Better Roads Staff
It Doesn’t Have to be a Jungle Out There
By Mike Anderson
Call it a rule of thumb: It is always easier to find funds – no matter how bare the funding cupboard – for a taxpayer-jolting pothole than for neglected roadside vegetation or rock riprap. Ask any maintenance manager.
Too often, it appears, roadside vegetation is not, well, given its fair share of weight in planning and thinking about overall road management strategies and fund dispersal in these tough economic times. And that mindset can turn out to be costly. If budget can be found for products and applications that control, maybe even prevent, deterioration beside the road, there are true long-term benefits, including financially, say industry suppliers.
“I think we don’t fully account the cost of a solution that is our ‘go-to’ solution,” says Paul O’Malley, national market development director, Landmark Earth Solutions. “We take for granted and we turn a blind eye to what I often call the hidden costs. What is it truly costing for a piece of equipment to get out there and do the repair, for example, or to have your workers going back out to that site on a more frequent basis, versus the other needs that you need to be managing? It seems to me that these hidden costs are just sort of an accepted practice.
“My advice for agencies and contractors is to truly do an objective analysis of what the costs are of what you are currently doing versus some of the alternatives that are out there.”
Let’s take, by way of example, what industry leaders are offering in three specific areas of roadside maintenance:
1. Vegetation Management
Asked for his perspective of the market today, DuPont’s Darin Sloan couldn’t resist. “From my perspective, it’s funny that you use that term. We’re right in the middle of a launch of a new herbicide for roadside management – we got our first state registration in February of this year – and the name of the product is Perspective.”
Maintenance is an area that all too often we have become conditioned to not really scrutinize as effectively or as aggressively as we should.
– Paul O’Malley, Landmark Earth Solutions
Based on a new DuPont chemical called aminocyclopyrachlor used in various non-crop applications, Perspective is being promoted across the country as a tool for managing a range of roadside vegetation conditions, from line-of-sight safety issues in the faster-growing East to erosion-causing invasive weeds in the West. “As you move west, the roadsides don’t get the same amount of rainfall and, therefore, the uncontrolled vegetation part, the safety part, is not as big of a concern as the degradation of the natural environment due to invasive weeds,” says Sloan, a land management business portfolio manager. “In the Western part of the U.S., there are actually state and federal laws that require these road crews to manage invasive or noxious weeds on their roadsides.” Perspective has a “spectrum of control” on these hard-to-control invasive weeds, including leafy spurge, knapweed and thistle complex, he says.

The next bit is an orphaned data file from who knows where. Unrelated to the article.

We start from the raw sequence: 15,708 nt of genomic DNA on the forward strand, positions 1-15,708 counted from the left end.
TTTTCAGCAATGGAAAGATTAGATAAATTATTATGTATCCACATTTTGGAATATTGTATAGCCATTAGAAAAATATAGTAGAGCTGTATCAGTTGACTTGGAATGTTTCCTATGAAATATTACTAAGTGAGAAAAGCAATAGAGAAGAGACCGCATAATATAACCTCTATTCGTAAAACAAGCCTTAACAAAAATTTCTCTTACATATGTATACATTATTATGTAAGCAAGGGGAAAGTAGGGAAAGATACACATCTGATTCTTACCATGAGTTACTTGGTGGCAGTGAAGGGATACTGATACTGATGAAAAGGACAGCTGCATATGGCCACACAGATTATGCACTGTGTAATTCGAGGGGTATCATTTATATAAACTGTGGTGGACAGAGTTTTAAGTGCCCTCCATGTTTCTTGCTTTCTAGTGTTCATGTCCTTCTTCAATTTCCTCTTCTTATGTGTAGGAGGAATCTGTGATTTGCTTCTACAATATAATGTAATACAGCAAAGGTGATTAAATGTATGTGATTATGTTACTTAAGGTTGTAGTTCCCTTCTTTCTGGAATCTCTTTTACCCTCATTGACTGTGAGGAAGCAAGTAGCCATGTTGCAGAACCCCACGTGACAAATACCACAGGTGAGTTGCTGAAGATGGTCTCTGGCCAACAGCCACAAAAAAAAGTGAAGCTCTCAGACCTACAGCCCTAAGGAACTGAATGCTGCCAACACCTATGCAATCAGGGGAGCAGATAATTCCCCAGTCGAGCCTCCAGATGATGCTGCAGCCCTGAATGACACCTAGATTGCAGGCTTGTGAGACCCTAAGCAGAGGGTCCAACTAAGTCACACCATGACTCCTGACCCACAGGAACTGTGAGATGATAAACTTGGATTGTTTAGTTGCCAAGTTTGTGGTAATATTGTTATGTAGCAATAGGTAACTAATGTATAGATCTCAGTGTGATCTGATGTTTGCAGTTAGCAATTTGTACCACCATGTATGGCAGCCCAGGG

Across the country, species that built a resistance to traditional herbicides, including Russian thistle, resistant marestail and resistant kochia, can be managed by crews with the same aminocyclopyrachlor chemical product applied to more normal vegetation management such as perennial broadleaf weeds. “As resistance developed, what would happen is they’d have weed escapes. They’d have to come back and plan another herbicide application to basically go over the same acres they sprayed before,” explains Sloan. “This new product will do it right the first time. They won’t have to come back and get these resistant species, not to mention some of those invasive species that really just didn’t have a good solution. Leafy spurge is sort of the poster child for that – it really has not had a good commercial solution in the past for control.”
Perspective “can also deliver some fiscal benefits, when you start comparing herbicide programs to mowing programs and the ability to eliminate some of the mowing cycles they have in-season,” says Sloan. Particularly in the East, “we can go out in the fall, which is relatively new in this marketplace, and provide residual weed control through the fall and the spring. That’s where they start seeing the benefits of reducing the amount of mowings that they have to do, or at least delaying the mowings until further into the summer.”
Primarily for broadleaf weed control, one application of Perspective per season should suffice, he says, adding that a follow-up product such as Pastora is required for areas with grass issues, such as the Southern and particularly Southeastern states.
“For those areas, we’re going to be actively promoting a two-pass system, if you will,” says Sloan. “You start the season off with Perspective and keep the roadsides clean until the beginning of summer, and then when you’ve got Johnsongrass and Dallisgrass and some of the undesirable grasses coming up, hit it with a Pastora treatment. From an herbicide application standpoint, that will pretty much be all you’ll need.
“You’ll probably have to come in and mow a couple of times in that summertime period,” Sloan continues, “but from a weed-control standpoint, you’ll be sitting pretty good.”
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